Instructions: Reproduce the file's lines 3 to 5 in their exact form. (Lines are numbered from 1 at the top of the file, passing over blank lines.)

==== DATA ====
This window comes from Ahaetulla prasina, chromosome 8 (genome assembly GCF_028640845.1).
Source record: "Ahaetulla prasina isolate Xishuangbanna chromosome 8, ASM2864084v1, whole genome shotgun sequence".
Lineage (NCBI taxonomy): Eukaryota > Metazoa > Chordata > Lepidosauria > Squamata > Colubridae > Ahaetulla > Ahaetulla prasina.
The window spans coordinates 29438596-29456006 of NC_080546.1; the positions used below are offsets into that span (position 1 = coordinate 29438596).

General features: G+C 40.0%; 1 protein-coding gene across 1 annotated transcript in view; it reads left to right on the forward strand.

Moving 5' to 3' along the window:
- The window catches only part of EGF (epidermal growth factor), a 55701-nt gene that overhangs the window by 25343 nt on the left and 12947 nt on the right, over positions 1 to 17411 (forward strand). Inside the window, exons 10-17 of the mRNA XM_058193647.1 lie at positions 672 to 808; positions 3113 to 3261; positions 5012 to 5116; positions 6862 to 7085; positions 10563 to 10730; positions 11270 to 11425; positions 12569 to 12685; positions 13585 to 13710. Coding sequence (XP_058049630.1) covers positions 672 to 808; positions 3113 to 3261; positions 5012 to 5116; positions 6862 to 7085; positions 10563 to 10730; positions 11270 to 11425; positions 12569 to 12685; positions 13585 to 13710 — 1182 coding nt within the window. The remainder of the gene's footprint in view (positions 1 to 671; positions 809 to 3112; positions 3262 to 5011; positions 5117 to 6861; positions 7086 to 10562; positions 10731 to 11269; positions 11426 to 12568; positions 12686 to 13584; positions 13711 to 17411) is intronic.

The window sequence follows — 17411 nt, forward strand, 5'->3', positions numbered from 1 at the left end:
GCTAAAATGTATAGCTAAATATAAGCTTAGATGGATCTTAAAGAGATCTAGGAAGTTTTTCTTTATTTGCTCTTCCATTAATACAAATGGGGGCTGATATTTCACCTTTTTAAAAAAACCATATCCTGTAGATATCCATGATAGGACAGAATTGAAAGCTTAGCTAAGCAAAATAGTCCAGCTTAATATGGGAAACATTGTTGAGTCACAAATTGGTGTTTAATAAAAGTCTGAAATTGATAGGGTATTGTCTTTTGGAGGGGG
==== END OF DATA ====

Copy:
Lineage (NCBI taxonomy): Eukaryota > Metazoa > Chordata > Lepidosauria > Squamata > Colubridae > Ahaetulla > Ahaetulla prasina.
The window spans coordinates 29438596-29456006 of NC_080546.1; the positions used below are offsets into that span (position 1 = coordinate 29438596).

General features: G+C 40.0%; 1 protein-coding gene across 1 annotated transcript in view; it reads left to right on the forward strand.